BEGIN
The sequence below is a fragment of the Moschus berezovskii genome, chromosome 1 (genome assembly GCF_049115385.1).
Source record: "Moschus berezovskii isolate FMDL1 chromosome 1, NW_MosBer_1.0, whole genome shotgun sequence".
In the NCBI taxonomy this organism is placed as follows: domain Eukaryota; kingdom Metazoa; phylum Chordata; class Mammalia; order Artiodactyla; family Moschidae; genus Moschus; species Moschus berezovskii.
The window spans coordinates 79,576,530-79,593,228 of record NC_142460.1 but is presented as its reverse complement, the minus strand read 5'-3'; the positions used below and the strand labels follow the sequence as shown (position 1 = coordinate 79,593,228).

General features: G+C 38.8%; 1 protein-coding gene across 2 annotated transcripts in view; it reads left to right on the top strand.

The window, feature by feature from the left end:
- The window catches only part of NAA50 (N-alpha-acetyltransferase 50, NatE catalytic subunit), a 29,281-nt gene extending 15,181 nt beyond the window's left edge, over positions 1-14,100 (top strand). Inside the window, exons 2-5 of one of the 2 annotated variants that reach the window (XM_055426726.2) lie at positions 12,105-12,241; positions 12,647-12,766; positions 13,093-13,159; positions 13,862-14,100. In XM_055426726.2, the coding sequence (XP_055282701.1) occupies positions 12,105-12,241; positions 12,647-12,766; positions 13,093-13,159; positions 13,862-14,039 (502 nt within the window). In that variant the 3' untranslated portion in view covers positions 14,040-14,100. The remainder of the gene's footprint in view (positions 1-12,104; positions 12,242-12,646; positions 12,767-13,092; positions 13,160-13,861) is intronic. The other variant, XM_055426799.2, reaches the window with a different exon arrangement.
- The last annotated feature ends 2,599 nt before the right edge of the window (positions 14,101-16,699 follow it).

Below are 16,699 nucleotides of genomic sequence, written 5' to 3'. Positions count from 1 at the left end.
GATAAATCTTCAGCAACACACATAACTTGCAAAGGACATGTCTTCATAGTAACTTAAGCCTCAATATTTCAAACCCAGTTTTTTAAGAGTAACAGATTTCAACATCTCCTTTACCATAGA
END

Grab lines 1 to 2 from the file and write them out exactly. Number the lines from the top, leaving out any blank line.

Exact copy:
The sequence below is a fragment of the Moschus berezovskii genome, chromosome 1 (genome assembly GCF_049115385.1).
Source record: "Moschus berezovskii isolate FMDL1 chromosome 1, NW_MosBer_1.0, whole genome shotgun sequence".